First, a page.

« Back to Publications list

Face to Face with a Sexist Robot: Investigating how women react to sexist robot behaviors

Social robots are often created with gender in mind, for example by giving them a designed gender identity or including elements of gender in their behaviors. However, even if unintentional, such social robot designs may have strong gender biases, stereotypes or even sexist ideas embedded into them. Between people, we know that exposure to even mild or veiled sexism can have negative impacts on women. However, we do not yet know how such behaviors will be received when they come from a robot. If a robot only offers to help women (and not men) lift objects for example, thus suggesting that women are weaker than men, will women see it as sexist, or just dismiss it as a machine error? In this paper we engage with this question by studying how women respond to a robot that demonstrates a range of sexist behaviors. Our results indicate that not only do women have negative reactions to sexist behaviors from a robot, but that the male-typical work tasks common to robots (i.e., factory work, using machinery, and lifting) are enough for stereotype activation and for women to exhibit signs of stress. Particularly given the male dominated demographic of computer science and engineering and the emerging understanding of algorithmic bias in machine learning and AI, our work highlights the potential for negative impacts on women who interact with social robots.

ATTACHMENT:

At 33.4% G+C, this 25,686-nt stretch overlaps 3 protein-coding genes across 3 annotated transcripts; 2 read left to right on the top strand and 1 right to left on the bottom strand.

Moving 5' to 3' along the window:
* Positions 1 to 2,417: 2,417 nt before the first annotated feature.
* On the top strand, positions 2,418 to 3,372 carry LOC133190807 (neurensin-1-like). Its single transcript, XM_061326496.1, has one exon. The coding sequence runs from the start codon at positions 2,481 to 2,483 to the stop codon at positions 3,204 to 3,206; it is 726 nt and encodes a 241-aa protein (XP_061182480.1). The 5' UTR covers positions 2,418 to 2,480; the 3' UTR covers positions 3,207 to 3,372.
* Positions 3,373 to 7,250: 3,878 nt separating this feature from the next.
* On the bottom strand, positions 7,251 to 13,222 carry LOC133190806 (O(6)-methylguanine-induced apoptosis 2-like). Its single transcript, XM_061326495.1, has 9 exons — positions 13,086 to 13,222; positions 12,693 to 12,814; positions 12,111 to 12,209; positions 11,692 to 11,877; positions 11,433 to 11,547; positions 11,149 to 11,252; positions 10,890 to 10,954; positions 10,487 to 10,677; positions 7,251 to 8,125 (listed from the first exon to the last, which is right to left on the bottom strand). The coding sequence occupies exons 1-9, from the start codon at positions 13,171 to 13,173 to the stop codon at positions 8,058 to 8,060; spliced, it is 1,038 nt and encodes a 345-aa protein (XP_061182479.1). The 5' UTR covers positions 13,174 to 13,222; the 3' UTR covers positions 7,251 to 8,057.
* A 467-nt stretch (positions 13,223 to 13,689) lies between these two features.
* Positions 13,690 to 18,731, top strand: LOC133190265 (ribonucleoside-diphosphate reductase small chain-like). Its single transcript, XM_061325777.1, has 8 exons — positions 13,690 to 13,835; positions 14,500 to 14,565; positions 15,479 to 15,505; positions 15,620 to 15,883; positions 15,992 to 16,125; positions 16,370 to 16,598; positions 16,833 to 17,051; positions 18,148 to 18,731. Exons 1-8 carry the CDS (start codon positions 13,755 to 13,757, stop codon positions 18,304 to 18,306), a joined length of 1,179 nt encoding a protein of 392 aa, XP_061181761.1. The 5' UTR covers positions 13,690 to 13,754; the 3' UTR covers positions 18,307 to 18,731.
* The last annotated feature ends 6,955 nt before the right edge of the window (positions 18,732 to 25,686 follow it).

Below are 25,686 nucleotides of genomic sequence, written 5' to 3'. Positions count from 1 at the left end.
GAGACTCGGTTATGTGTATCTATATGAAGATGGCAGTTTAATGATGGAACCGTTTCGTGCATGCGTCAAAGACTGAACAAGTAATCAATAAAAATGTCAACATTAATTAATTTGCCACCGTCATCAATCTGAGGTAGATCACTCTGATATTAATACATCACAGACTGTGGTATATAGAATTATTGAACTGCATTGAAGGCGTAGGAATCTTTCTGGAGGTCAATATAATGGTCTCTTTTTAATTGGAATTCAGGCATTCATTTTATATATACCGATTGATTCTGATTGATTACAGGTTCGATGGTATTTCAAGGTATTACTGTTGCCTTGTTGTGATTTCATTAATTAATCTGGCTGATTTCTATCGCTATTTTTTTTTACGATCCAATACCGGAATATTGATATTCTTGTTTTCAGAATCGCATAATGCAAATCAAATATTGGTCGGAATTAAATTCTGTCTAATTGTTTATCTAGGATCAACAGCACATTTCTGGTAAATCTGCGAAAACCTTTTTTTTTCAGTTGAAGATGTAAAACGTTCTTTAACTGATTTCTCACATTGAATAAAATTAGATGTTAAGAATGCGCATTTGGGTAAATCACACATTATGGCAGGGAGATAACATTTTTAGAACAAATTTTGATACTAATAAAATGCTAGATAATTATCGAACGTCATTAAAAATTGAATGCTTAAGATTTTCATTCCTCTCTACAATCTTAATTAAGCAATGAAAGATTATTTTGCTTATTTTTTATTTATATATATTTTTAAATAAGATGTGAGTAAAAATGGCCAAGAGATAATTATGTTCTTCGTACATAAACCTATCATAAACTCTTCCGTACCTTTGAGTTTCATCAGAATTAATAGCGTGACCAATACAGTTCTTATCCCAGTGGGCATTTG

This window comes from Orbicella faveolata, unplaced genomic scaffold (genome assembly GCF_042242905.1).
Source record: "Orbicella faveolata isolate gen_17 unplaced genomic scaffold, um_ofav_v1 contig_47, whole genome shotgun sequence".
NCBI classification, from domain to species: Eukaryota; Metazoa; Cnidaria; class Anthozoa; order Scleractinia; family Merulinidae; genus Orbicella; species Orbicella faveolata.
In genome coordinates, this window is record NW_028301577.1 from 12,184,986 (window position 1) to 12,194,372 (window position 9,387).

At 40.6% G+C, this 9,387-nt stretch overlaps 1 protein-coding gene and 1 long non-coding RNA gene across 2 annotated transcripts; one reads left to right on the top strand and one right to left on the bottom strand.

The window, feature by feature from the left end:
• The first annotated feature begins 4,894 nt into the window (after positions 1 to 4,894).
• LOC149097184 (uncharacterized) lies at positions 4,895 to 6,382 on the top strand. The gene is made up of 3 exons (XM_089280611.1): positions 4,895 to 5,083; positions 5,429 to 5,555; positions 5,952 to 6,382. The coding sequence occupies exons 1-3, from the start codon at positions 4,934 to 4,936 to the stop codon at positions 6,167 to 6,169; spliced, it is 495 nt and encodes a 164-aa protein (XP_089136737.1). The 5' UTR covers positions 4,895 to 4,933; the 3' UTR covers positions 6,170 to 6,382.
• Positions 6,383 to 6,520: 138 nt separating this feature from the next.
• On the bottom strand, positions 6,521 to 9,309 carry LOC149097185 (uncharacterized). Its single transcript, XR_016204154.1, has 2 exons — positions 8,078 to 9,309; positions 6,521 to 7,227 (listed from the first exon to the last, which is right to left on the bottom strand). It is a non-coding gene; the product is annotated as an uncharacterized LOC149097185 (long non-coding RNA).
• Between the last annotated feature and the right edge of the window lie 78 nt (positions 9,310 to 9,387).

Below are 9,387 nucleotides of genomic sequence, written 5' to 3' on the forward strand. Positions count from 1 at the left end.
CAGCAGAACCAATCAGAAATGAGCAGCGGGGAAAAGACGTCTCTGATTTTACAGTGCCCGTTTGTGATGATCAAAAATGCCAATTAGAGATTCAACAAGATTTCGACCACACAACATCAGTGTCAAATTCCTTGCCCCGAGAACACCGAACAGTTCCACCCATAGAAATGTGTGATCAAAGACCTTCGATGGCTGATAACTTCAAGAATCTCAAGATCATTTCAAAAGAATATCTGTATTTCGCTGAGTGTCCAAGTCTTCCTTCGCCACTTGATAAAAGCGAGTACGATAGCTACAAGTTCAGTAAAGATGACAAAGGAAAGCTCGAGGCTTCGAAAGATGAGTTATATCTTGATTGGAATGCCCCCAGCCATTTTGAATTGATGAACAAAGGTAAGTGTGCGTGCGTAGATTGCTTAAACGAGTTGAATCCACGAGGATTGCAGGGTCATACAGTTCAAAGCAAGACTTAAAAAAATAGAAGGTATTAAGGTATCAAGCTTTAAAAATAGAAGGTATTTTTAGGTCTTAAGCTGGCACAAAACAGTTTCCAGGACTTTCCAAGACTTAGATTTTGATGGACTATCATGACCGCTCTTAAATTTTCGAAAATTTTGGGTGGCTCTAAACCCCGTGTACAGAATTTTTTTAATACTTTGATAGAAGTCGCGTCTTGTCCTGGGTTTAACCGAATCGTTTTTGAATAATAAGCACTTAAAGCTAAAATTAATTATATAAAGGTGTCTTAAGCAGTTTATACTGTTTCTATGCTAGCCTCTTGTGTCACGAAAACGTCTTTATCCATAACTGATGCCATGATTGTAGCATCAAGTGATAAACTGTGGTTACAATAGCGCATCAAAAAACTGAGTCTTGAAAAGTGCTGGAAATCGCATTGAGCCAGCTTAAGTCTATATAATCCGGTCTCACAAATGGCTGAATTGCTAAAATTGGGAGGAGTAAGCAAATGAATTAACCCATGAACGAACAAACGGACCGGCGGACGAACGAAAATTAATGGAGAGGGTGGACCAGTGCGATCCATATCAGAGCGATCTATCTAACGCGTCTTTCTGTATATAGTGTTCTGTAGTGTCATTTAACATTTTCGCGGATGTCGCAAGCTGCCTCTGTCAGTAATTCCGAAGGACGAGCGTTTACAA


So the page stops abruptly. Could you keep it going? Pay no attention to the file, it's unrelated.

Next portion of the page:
Garcha, D., Geiskkovitch, D., Thiessen, R. et al. Face to Face with a Sexist Robot: Investigating How Women React to Sexist Robot Behaviors. Int J of Soc Robotics (2023). https://doi.org/10.1007/s12369-023-01001-4


James E.Young

James E.Young


As well as: Susan Prentice and Kerstin Fischer